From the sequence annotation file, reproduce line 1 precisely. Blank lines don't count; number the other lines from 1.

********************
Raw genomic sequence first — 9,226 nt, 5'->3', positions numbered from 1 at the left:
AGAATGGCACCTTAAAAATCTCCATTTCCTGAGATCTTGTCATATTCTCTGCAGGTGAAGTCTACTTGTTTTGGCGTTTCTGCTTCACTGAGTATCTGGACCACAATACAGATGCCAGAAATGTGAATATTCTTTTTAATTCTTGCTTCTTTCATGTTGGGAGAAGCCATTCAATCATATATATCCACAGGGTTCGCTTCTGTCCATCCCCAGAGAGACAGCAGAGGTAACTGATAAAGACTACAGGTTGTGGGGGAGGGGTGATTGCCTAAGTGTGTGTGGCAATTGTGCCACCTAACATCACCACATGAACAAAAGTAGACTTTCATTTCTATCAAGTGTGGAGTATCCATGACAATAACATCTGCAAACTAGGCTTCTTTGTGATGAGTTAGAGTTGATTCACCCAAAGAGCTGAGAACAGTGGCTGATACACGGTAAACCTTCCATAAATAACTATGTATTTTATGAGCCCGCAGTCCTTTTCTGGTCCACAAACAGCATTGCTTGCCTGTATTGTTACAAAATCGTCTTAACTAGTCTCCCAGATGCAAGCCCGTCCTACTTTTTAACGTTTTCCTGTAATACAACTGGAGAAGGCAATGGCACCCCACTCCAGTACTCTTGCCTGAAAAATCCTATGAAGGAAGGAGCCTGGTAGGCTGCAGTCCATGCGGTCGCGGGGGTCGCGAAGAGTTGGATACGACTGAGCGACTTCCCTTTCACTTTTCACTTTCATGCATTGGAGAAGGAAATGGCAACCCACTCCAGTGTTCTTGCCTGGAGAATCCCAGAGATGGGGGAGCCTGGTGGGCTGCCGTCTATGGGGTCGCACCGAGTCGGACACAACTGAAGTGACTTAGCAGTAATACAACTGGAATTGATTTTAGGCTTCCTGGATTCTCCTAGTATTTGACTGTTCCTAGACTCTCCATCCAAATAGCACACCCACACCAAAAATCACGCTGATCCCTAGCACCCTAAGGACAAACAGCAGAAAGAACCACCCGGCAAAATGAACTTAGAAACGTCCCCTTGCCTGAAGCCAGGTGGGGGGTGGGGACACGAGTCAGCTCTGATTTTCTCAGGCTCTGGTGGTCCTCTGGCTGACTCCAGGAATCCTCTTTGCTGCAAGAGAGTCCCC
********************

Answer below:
Raw genomic sequence first — 9,226 nt, 5'->3', positions numbered from 1 at the left: